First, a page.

The artist, born in Haiti and largely self-taught, spent well over a decade on the work. He developed a method of using wires and threads to hold dead birds – which he killed himself – in lifelike poses while he drew them, a method which would perhaps raise eyebrows among animal lovers today.
The book, which depicted them in motion and movement and illustrated their feeding habits, was published alongside an accompanying volume of description, detailing each of the birds. Six of those featured in the book are now extinct.
The printing of Birds of America cost an extortionate amount and Audubon published it on a subscription basis, spending much of his time trying to hobnob with potential buyers. He also went to great lengths to get printers who could achieve the right standard of reproduction.
There are now just 119 versions of the book left in circulation, of which less than 10 are owned privately.
The largest version of the book was in ‘double elephant folio’, meaning it measured 39.5inches by 26.5 inches.
Its images now include six extinct birds. Of the copies left, 107 are believed to be in institution collections while the remainder are in private hands. According to the Economist, a list of the top ten most-expensive books would include five copies of The Birds of America.
The drawing room at Temple Newsam House, along with the rest of the property, will soon be ready for re-opening.
Curator Rachel Conroy said: ‘It’s such an extraordinary room and it’s made all the more special because it’s largely been decorated by a former resident of the house. Most of the furniture which is still on display was chosen by Lady Hertford herself.’
The drawing room at Temple Newsam House (pictured) in Leeds, along with the rest of the property, will soon be ready for re-opening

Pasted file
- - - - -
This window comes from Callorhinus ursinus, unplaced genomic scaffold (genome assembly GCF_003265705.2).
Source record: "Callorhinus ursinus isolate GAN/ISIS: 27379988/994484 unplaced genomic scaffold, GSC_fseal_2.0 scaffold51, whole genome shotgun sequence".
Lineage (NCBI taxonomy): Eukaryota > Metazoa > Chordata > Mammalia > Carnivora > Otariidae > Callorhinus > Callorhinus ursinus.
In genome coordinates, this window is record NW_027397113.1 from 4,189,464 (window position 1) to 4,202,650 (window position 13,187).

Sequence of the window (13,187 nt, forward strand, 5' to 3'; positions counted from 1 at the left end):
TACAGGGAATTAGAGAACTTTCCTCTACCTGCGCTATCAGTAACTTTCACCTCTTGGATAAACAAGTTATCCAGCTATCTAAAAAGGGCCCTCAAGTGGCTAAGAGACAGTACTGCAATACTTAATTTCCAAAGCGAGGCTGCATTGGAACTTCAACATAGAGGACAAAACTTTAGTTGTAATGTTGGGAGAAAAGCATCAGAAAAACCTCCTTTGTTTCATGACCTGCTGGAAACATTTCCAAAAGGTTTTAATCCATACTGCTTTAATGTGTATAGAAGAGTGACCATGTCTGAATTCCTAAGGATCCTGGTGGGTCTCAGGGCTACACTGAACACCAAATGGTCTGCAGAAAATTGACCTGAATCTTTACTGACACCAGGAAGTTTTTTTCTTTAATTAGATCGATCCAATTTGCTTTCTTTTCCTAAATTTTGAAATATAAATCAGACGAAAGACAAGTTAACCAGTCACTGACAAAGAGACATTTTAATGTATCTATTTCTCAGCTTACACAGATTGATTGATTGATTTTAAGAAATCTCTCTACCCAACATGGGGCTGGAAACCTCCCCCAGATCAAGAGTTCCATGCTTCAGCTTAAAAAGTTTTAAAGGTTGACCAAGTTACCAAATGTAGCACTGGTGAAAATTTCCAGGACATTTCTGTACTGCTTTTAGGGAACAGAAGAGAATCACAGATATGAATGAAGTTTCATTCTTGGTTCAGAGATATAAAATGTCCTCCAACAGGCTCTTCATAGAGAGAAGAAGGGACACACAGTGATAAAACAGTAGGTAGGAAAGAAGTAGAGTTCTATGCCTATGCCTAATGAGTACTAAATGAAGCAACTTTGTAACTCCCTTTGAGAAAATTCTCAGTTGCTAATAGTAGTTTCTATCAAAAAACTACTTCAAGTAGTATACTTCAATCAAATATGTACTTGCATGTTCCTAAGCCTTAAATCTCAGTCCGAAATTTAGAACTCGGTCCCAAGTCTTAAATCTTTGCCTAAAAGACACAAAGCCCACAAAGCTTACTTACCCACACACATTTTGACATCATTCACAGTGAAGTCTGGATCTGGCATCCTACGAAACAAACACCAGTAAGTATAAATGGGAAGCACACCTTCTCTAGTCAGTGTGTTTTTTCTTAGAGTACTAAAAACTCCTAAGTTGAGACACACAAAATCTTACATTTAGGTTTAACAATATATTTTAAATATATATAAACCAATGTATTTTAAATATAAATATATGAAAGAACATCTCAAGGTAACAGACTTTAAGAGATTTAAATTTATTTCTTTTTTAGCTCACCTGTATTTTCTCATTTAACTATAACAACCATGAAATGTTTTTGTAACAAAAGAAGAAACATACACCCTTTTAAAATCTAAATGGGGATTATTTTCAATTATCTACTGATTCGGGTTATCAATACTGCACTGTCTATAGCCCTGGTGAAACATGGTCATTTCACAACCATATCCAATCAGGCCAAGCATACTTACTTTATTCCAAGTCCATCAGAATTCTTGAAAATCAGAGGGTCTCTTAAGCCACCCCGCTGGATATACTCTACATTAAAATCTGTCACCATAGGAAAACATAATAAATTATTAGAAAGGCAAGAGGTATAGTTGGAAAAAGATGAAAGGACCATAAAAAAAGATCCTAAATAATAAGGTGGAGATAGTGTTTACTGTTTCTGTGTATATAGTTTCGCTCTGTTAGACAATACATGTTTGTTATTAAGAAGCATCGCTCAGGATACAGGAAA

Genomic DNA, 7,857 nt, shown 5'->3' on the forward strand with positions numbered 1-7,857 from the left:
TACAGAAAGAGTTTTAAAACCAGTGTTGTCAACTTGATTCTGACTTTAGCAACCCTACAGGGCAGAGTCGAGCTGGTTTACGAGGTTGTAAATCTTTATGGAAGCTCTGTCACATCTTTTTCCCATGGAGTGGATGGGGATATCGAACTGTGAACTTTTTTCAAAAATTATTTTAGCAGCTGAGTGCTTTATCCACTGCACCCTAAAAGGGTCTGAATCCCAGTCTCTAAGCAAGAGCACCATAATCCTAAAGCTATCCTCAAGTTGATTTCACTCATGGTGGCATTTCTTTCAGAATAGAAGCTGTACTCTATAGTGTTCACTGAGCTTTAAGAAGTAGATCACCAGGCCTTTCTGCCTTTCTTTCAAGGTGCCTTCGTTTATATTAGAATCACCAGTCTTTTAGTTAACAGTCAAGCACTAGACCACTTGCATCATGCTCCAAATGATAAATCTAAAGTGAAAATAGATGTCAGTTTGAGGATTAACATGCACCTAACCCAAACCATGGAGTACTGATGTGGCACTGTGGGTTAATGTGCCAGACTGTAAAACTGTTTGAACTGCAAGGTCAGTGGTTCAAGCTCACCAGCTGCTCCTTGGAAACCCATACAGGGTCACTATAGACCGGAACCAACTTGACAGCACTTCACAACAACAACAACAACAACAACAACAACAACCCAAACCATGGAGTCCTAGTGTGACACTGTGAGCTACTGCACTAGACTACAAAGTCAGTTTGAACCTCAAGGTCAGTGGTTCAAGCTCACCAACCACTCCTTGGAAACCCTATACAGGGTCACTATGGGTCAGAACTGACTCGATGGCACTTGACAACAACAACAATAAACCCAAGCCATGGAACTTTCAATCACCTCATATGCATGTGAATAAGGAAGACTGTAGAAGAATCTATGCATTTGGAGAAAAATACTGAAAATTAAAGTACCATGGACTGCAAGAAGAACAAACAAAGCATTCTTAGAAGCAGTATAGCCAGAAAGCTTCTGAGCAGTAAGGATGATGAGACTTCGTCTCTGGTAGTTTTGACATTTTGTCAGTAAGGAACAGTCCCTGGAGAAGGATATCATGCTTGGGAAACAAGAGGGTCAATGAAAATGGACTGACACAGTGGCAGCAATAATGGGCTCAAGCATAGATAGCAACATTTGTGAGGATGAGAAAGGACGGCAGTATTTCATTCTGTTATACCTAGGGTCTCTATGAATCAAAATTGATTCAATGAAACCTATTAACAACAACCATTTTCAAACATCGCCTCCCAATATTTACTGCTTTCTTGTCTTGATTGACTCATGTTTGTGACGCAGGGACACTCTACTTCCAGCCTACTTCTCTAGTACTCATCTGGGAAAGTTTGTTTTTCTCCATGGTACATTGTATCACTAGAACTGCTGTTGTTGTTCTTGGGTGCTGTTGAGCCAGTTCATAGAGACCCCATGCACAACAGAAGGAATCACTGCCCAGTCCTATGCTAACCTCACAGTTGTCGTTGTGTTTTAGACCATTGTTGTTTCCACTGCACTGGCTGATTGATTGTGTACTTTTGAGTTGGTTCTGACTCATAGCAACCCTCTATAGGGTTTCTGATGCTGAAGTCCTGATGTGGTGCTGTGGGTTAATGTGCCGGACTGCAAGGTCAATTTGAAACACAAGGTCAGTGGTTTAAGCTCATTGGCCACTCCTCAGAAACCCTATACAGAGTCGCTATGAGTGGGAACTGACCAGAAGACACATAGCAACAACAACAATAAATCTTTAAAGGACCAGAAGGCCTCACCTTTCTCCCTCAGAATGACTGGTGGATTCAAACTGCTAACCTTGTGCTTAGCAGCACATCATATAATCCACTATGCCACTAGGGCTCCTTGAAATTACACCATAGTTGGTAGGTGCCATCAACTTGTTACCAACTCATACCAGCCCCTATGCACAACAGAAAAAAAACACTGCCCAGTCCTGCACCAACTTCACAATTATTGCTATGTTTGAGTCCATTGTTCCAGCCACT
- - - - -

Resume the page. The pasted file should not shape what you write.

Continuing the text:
WHY YOU SHOULD NEVER JUDGE A BOOK BY ITS COVER: THE WORLD’S MOST EXPENSIVE PUBLICATIONS
Many of the most expensive books are works of non-fiction, such as Redouté’s illustrations of flowers, Gutenberg’s Bible and the Declaration of Independence.
The Codex Leicester by Leonardo da Vinci – a 72-page notebook filled with his handwritten musings and theories – is believed to be the most expensive book ever purchased and was bought for £21.6m by Bill Gates in 1994.
The Gospels of Henry the Lion, Order of Saint Benedict, was purchased by the German government at Sotheby’s of London in 1983 for £8.1m.
In 1987, a copy of one of the 48 Gutenberg Bibles sold for a record £3.4m at Christie’s New York.
Eleven years later, a first edition of Geoffrey Chaucer’s Canterbury Tales sold for £4.6m at Christie’s in London in 1998.
Another expensive book, first printed in 1794, is The First Book of Urizen by William Blake. One of only eight surviving copies was sold at Sotheby’s New York in 1999 for £1.7m to a private collector.
And William Shakespeare’s First Folio, which fetched £4.2m at auction, is among the most sought-after and expensive books in the world, with just 228 left.
The seven original copies of The Tales of Beedle the Bard by J.K. Rowling – later mentioned in the Harry Potter books – are also in demand, selling at auction for around £2.7m
Traité des arbres fruitiers [Treatise on Fruit Trees] by Henri Louis Duhamel du Monceau, illustrated by Pierre Antoine Poiteau and Pierre Jean François Turpin, is also pricey, selling for £3.1m in 2006.